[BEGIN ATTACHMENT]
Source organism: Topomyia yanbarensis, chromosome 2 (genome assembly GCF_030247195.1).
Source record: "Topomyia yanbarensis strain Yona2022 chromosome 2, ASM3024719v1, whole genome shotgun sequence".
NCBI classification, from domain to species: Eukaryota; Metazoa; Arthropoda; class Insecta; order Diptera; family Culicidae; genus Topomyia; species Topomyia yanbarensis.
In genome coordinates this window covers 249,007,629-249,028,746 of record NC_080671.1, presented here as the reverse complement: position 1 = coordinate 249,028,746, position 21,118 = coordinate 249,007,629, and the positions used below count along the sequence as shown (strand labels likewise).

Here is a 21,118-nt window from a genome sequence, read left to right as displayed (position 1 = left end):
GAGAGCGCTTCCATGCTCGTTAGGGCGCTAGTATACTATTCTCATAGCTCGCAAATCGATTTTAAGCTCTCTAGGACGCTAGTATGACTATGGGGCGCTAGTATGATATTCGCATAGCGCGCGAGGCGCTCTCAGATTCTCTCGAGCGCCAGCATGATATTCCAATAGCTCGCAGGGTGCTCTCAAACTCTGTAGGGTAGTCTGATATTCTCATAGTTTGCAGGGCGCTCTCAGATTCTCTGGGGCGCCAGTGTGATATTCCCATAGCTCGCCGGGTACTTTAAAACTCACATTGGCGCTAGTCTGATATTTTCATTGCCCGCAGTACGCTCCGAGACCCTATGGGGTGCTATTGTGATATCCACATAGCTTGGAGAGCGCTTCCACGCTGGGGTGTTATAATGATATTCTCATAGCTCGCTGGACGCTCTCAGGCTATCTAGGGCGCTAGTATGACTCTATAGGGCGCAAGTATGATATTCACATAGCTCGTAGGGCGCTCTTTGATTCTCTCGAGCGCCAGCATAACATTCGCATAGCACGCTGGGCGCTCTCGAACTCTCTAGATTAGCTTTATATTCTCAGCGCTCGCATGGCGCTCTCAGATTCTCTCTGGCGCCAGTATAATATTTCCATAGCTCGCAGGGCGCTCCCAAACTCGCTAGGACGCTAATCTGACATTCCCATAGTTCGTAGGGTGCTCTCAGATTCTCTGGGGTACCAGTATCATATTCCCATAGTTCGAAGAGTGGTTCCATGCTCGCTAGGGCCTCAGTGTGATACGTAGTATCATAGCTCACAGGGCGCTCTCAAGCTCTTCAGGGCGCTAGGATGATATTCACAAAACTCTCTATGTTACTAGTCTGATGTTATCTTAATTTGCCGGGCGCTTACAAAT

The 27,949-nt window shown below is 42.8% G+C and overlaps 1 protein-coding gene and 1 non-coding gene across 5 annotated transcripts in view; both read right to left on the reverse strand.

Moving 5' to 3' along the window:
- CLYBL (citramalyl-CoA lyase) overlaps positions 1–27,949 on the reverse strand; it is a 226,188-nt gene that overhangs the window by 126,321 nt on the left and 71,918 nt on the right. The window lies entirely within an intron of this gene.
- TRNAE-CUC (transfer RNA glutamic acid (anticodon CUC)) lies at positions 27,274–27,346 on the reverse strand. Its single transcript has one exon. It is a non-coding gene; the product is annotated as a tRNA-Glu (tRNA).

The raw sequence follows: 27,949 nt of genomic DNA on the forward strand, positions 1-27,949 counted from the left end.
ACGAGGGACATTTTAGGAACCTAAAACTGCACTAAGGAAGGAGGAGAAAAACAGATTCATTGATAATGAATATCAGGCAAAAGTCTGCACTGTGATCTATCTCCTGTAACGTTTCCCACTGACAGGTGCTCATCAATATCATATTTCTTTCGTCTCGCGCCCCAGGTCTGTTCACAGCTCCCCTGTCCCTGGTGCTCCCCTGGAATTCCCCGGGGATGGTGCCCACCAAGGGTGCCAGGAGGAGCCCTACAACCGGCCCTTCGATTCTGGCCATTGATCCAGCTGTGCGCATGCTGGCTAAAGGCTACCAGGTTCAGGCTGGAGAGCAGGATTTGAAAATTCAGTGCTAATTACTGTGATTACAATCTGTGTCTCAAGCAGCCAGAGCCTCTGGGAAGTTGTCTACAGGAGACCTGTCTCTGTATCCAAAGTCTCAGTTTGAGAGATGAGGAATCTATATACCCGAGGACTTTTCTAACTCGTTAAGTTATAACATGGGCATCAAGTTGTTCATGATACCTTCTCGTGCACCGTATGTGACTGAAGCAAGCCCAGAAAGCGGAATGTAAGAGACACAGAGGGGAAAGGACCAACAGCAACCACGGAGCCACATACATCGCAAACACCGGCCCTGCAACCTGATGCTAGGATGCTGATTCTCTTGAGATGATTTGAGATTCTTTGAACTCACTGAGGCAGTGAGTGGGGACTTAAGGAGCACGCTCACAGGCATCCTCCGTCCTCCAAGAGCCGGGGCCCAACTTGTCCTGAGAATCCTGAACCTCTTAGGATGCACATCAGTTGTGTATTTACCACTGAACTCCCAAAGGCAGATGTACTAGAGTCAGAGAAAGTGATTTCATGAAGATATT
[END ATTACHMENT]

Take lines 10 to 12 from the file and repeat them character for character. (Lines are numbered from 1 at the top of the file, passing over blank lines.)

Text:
- TRNAE-CUC (transfer RNA glutamic acid (anticodon CUC)) lies at positions 27,274–27,346 on the reverse strand. Its single transcript has one exon. It is a non-coding gene; the product is annotated as a tRNA-Glu (tRNA).

The raw sequence follows: 27,949 nt of genomic DNA on the forward strand, positions 1-27,949 counted from the left end.
ACGAGGGACATTTTAGGAACCTAAAACTGCACTAAGGAAGGAGGAGAAAAACAGATTCATTGATAATGAATATCAGGCAAAAGTCTGCACTGTGATCTATCTCCTGTAACGTTTCCCACTGACAGGTGCTCATCAATATCATATTTCTTTCGTCTCGCGCCCCAGGTCTGTTCACAGCTCCCCTGTCCCTGGTGCTCCCCTGGAATTCCCCGGGGATGGTGCCCACCAAGGGTGCCAGGAGGAGCCCTACAACCGGCCCTTCGATTCTGGCCATTGATCCAGCTGTGCGCATGCTGGCTAAAGGCTACCAGGTTCAGGCTGGAGAGCAGGATTTGAAAATTCAGTGCTAATTACTGTGATTACAATCTGTGTCTCAAGCAGCCAGAGCCTCTGGGAAGTTGTCTACAGGAGACCTGTCTCTGTATCCAAAGTCTCAGTTTGAGAGATGAGGAATCTATATACCCGAGGACTTTTCTAACTCGTTAAGTTATAACATGGGCATCAAGTTGTTCATGATACCTTCTCGTGCACCGTATGTGACTGAAGCAAGCCCAGAAAGCGGAATGTAAGAGACACAGAGGGGAAAGGACCAACAGCAACCACGGAGCCACATACATCGCAAACACCGGCCCTGCAACCTGATGCTAGGATGCTGATTCTCTTGAGATGATTTGAGATTCTTTGAACTCACTGAGGCAGTGAGTGGGGACTTAAGGAGCACGCTCACAGGCATCCTCCGTCCTCCAAGAGCCGGGGCCCAACTTGTCCTGAGAATCCTGAACCTCTTAGGATGCACATCAGTTGTGTATTTACCACTGAACTCCCAAAGGCAGATGTACTAGAGTCAGAGAAAGTGATTTCATGAAGATATT